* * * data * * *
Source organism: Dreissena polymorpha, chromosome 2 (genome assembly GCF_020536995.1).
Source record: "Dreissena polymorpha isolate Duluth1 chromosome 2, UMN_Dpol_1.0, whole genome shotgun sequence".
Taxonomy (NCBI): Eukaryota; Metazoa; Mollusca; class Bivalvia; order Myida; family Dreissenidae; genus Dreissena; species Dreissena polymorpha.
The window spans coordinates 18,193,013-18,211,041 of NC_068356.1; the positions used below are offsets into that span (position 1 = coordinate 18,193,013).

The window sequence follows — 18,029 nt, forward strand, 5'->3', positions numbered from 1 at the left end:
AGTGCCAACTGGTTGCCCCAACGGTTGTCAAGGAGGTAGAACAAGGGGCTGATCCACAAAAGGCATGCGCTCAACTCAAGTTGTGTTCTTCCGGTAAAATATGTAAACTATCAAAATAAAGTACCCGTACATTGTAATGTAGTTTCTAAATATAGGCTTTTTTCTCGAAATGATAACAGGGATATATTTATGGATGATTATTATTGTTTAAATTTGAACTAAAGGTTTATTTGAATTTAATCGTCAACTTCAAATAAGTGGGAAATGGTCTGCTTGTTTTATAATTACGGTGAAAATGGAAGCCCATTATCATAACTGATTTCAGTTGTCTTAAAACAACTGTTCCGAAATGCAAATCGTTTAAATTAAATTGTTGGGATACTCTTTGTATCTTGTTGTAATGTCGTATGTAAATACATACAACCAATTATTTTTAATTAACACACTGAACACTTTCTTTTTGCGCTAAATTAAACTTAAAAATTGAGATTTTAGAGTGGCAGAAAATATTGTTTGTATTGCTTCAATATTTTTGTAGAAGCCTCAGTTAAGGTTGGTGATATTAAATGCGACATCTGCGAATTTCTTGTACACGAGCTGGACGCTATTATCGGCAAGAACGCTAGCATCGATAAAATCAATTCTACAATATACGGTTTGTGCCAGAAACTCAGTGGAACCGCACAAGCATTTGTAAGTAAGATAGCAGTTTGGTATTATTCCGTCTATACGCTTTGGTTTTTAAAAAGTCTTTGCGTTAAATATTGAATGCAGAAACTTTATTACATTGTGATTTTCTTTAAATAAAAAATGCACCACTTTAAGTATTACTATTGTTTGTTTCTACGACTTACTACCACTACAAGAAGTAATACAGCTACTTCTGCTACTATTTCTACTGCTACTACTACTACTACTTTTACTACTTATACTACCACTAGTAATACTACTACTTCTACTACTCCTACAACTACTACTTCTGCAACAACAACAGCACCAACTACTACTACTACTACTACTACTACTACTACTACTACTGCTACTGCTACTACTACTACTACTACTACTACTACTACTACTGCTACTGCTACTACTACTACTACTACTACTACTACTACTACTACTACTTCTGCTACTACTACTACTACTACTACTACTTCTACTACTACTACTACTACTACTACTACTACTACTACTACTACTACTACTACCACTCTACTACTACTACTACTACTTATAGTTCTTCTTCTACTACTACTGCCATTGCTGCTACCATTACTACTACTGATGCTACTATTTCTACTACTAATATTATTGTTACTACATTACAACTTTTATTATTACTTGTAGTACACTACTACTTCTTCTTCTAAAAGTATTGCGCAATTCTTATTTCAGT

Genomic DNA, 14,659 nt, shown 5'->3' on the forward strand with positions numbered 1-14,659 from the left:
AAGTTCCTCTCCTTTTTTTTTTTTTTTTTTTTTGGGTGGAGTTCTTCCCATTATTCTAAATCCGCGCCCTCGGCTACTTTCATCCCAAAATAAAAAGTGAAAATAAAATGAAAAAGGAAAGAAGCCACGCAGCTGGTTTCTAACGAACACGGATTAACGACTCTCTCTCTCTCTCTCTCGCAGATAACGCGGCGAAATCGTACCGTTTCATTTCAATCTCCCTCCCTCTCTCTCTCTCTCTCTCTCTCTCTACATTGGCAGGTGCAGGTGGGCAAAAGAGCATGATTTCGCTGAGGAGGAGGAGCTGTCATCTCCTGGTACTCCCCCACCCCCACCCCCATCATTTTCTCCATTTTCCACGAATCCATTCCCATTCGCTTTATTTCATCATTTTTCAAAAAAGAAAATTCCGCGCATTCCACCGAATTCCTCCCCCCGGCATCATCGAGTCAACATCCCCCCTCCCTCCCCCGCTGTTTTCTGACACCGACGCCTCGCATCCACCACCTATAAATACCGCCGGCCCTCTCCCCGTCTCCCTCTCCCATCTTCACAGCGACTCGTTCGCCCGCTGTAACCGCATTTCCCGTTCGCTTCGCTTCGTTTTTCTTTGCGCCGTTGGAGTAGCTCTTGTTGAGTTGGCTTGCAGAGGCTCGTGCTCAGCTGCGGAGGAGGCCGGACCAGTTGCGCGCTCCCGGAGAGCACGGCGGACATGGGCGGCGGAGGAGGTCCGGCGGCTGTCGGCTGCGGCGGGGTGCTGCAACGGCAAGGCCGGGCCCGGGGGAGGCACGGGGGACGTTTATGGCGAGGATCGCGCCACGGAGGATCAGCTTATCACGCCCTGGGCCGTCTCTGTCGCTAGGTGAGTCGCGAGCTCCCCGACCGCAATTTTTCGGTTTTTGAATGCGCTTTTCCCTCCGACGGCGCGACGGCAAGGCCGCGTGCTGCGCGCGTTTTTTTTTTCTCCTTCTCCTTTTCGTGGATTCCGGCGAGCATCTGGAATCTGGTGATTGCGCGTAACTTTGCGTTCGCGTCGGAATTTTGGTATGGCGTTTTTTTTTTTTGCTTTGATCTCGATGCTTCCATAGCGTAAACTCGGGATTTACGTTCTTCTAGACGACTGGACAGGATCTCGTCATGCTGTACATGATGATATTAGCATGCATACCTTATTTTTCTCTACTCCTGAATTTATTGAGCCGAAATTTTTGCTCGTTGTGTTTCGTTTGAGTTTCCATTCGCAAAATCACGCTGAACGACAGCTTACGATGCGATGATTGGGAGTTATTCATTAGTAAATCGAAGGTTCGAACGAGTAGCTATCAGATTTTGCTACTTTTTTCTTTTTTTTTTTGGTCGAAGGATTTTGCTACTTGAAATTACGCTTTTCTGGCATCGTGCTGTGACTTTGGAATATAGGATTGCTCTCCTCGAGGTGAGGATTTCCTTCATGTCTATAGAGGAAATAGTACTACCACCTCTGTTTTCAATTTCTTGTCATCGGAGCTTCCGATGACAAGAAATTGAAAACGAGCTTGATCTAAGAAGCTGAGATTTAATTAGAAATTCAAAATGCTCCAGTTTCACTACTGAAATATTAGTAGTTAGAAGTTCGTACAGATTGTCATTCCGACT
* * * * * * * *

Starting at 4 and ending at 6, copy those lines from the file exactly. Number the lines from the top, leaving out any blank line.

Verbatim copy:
The window spans coordinates 18,193,013-18,211,041 of NC_068356.1; the positions used below are offsets into that span (position 1 = coordinate 18,193,013).

The window sequence follows — 18,029 nt, forward strand, 5'->3', positions numbered from 1 at the left end:
AGTGCCAACTGGTTGCCCCAACGGTTGTCAAGGAGGTAGAACAAGGGGCTGATCCACAAAAGGCATGCGCTCAACTCAAGTTGTGTTCTTCCGGTAAAATATGTAAACTATCAAAATAAAGTACCCGTACATTGTAATGTAGTTTCTAAATATAGGCTTTTTTCTCGAAATGATAACAGGGATATATTTATGGATGATTATTATTGTTTAAATTTGAACTAAAGGTTTATTTGAATTTAATCGTCAACTTCAAATAAGTGGGAAATGGTCTGCTTGTTTTATAATTACGGTGAAAATGGAAGCCCATTATCATAACTGATTTCAGTTGTCTTAAAACAACTGTTCCGAAATGCAAATCGTTTAAATTAAATTGTTGGGATACTCTTTGTATCTTGTTGTAATGTCGTATGTAAATACATACAACCAATTATTTTTAATTAACACACTGAACACTTTCTTTTTGCGCTAAATTAAACTTAAAAATTGAGATTTTAGAGTGGCAGAAAATATTGTTTGTATTGCTTCAATATTTTTGTAGAAGCCTCAGTTAAGGTTGGTGATATTAAATGCGACATCTGCGAATTTCTTGTACACGAGCTGGACGCTATTATCGGCAAGAACGCTAGCATCGATAAAATCAATTCTACAATATACGGTTTGTGCCAGAAACTCAGTGGAACCGCACAAGCATTTGTAAGTAAGATAGCAGTTTGGTATTATTCCGTCTATACGCTTTGGTTTTTAAAAAGTCTTTGCGTTAAATATTGAATGCAGAAACTTTATTACATTGTGATTTTCTTTAAATAAAAAATGCACCACTTTAAGTATTACTATTGTTTGTTTCTACGACTTACTACCACTACAAGAAGTAATACAGCTACTTCTGCTACTATTTCTACTGCTACTACTACTACTACTTTTACTACTTATACTACCACTAGTAATACTACTACTTCTACTACTCCTACAACTACTACTTCTGCAACAACAACAGCACCAACTACTACTACTACTACTACTACTACTACTACTACTACTGCTACTGCTACTACTACTACTACTACTACTACTACTACTACTGCTACTGCTACTACTACTACTACTACTACTACTACTACTACTACTACTTCTGCTACTACTACTACTACTACTACTACTTCTACTACTACTACTACTACTACTACTACTACTACTACTACTACTACTACTACCACTCTACTACTACTACTACTACTTATAGTTCTTCTTCTACTACTACTGCCATTGCTGCTACCATTACTACTACTGATGCTACTATTTCTACTACTAATATTATTGTTACTACATTACAACTTTTATTATTACTTGTAGTACACTACTACTTCTTCTTCTAAAAGTATTGCGCAATTCTTATTTCAGT